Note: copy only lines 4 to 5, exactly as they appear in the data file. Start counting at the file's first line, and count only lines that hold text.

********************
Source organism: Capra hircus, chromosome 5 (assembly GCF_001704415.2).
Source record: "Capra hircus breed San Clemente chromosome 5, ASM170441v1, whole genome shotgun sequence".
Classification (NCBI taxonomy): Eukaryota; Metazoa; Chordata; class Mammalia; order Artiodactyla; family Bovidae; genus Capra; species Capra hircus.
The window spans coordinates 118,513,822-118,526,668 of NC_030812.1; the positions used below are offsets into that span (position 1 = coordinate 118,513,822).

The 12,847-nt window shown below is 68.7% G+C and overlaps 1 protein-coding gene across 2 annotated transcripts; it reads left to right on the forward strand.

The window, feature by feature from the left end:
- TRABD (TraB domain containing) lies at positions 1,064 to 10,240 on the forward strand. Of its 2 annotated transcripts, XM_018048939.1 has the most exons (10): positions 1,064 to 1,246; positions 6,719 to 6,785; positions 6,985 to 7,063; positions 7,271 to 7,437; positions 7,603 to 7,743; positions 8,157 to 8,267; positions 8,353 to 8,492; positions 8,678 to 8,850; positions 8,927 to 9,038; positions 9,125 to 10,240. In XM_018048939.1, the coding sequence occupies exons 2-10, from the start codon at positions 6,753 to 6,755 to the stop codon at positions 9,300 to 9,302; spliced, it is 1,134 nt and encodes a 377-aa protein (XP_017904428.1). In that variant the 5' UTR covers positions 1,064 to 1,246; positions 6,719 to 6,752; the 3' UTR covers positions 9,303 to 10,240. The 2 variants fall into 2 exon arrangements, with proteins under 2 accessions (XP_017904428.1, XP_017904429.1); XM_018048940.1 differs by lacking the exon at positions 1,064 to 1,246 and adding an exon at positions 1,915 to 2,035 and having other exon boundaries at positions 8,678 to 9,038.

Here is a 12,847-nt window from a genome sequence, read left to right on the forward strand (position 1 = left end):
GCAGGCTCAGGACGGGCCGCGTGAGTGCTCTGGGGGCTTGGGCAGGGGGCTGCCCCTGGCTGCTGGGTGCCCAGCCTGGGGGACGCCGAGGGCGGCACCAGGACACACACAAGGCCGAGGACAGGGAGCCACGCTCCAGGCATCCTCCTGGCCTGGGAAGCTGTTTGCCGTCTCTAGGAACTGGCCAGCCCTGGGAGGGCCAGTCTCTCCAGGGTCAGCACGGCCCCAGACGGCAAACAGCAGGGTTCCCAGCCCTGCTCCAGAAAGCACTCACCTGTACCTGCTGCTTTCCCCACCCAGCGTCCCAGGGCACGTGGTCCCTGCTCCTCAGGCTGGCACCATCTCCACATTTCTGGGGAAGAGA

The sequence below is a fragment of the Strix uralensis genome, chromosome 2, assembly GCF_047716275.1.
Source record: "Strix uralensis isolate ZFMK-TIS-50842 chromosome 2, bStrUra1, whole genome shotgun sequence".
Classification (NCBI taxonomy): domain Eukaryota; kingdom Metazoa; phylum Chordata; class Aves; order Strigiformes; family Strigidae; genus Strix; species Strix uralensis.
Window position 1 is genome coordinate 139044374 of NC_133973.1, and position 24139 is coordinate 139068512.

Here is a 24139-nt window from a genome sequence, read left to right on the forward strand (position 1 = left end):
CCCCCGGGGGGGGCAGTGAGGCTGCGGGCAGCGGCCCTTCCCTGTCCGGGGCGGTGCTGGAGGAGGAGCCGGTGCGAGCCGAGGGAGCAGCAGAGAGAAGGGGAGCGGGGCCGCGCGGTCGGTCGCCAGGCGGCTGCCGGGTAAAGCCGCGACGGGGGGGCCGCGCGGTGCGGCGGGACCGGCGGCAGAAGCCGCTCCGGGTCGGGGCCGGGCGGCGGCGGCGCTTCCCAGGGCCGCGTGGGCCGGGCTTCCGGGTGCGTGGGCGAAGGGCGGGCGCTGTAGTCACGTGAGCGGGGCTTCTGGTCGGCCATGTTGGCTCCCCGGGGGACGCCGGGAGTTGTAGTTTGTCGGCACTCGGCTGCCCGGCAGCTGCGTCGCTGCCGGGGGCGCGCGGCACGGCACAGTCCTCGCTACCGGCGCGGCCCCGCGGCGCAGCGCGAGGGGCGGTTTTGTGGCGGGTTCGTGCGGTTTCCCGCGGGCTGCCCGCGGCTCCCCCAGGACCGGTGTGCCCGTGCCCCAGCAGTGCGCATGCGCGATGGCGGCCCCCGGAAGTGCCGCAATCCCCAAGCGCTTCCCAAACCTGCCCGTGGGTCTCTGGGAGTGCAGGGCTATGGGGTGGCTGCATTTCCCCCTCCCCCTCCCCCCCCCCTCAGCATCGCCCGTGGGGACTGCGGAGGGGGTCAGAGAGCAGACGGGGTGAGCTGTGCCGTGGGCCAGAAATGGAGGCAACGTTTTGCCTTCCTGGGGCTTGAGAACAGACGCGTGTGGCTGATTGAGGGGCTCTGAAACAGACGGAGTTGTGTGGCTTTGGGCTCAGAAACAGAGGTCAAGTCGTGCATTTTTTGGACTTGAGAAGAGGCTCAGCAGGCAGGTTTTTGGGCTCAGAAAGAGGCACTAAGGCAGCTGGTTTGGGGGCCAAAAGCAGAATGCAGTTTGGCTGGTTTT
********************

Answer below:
The window spans coordinates 118,513,822-118,526,668 of NC_030812.1; the positions used below are offsets into that span (position 1 = coordinate 118,513,822).

The 12,847-nt window shown below is 68.7% G+C and overlaps 1 protein-coding gene across 2 annotated transcripts; it reads left to right on the forward strand.